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Anonymous
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June 26, 2014 at 9:29 AM ×

C Says
"uses technicals as a piece of the puzzle, but almost never as the whole puzzle unto themselves"
Indeed. Moreover big moves typically typically come off elongated sideways periods of action so personally I look at months ,or weeks ,but hardly ever days action. On that note the USD/YEN is in the zone to deliver some meaningful move after going sideways all year.

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Polemic
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June 26, 2014 at 9:43 AM ×

Which leaves us asking why bullish and bearish should work differently. I have a sneaking feeling it's related to the same psychology as carry trades where up moves are grinds and down moves are sharp, with the stop loss bias being to the sell stop in a market that is naturally long. In these cases of these saw tooth markets key day reversals are tied in with the psychology of falling knives rather than countering a grind.

So I suspect, though would be interested to know empirically, if the bias is proportional to the extent of carry differentials. In stocks its the dividend yield and in FX it will be the interest rate diff. The bias always being referenced to the higher yielder being the base re high or low as of course with all these things we can just 1/x the price ratio to make the observation invalid (EUR/GBP or GBP/EUR).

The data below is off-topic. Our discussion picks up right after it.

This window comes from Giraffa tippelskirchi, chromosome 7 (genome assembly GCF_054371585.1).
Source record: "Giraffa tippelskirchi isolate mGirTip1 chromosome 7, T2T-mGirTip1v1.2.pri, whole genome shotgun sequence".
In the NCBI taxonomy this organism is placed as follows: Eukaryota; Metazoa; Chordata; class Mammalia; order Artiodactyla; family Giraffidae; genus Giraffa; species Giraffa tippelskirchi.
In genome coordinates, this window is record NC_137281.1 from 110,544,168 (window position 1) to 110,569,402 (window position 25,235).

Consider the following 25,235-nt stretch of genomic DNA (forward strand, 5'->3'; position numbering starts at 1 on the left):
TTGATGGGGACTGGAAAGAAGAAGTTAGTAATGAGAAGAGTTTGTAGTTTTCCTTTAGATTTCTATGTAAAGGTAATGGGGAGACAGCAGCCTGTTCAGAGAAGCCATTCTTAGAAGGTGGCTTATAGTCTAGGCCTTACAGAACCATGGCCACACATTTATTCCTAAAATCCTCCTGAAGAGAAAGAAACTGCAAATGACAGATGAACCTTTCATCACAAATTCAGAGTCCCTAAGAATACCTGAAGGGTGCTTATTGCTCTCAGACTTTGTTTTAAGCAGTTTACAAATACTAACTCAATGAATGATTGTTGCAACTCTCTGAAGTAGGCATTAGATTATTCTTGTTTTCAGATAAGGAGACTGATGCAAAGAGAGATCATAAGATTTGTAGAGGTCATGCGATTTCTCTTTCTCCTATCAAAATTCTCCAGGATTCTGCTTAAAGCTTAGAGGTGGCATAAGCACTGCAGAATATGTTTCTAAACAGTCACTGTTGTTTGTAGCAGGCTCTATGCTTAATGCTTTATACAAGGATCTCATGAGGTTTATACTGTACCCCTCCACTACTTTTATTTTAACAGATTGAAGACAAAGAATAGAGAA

Pol

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Anonymous
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June 26, 2014 at 12:07 PM ×

That July 02 post made me all nostalgic for when companies who ran out of money used to default and punters engaged in a thing called "risk aversion"

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Anonymous
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June 26, 2014 at 2:40 PM ×